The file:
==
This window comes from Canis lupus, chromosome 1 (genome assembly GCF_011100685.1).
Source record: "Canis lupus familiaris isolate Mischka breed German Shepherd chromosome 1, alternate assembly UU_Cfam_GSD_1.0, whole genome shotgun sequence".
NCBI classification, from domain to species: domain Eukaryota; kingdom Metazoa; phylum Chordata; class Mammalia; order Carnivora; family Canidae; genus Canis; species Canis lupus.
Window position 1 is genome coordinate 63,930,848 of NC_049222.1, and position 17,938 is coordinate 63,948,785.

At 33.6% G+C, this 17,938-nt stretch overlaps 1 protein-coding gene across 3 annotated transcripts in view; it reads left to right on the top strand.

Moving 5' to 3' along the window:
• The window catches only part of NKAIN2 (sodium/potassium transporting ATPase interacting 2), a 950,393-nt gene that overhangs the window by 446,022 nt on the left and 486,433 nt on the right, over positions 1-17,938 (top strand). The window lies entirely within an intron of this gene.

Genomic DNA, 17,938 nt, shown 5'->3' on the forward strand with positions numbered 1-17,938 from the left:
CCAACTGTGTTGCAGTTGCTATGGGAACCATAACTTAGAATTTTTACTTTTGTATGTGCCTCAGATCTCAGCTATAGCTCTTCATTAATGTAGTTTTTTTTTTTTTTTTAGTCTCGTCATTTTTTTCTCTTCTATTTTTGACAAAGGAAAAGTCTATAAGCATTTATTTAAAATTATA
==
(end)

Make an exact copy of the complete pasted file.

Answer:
This window comes from Canis lupus, chromosome 1 (genome assembly GCF_011100685.1).
Source record: "Canis lupus familiaris isolate Mischka breed German Shepherd chromosome 1, alternate assembly UU_Cfam_GSD_1.0, whole genome shotgun sequence".
NCBI classification, from domain to species: domain Eukaryota; kingdom Metazoa; phylum Chordata; class Mammalia; order Carnivora; family Canidae; genus Canis; species Canis lupus.
Window position 1 is genome coordinate 63,930,848 of NC_049222.1, and position 17,938 is coordinate 63,948,785.

At 33.6% G+C, this 17,938-nt stretch overlaps 1 protein-coding gene across 3 annotated transcripts in view; it reads left to right on the top strand.

Moving 5' to 3' along the window:
• The window catches only part of NKAIN2 (sodium/potassium transporting ATPase interacting 2), a 950,393-nt gene that overhangs the window by 446,022 nt on the left and 486,433 nt on the right, over positions 1-17,938 (top strand). The window lies entirely within an intron of this gene.

Genomic DNA, 17,938 nt, shown 5'->3' on the forward strand with positions numbered 1-17,938 from the left:
CCAACTGTGTTGCAGTTGCTATGGGAACCATAACTTAGAATTTTTACTTTTGTATGTGCCTCAGATCTCAGCTATAGCTCTTCATTAATGTAGTTTTTTTTTTTTTTTTAGTCTCGTCATTTTTTTCTCTTCTATTTTTGACAAAGGAAAAGTCTATAAGCATTTATTTAAAATTATA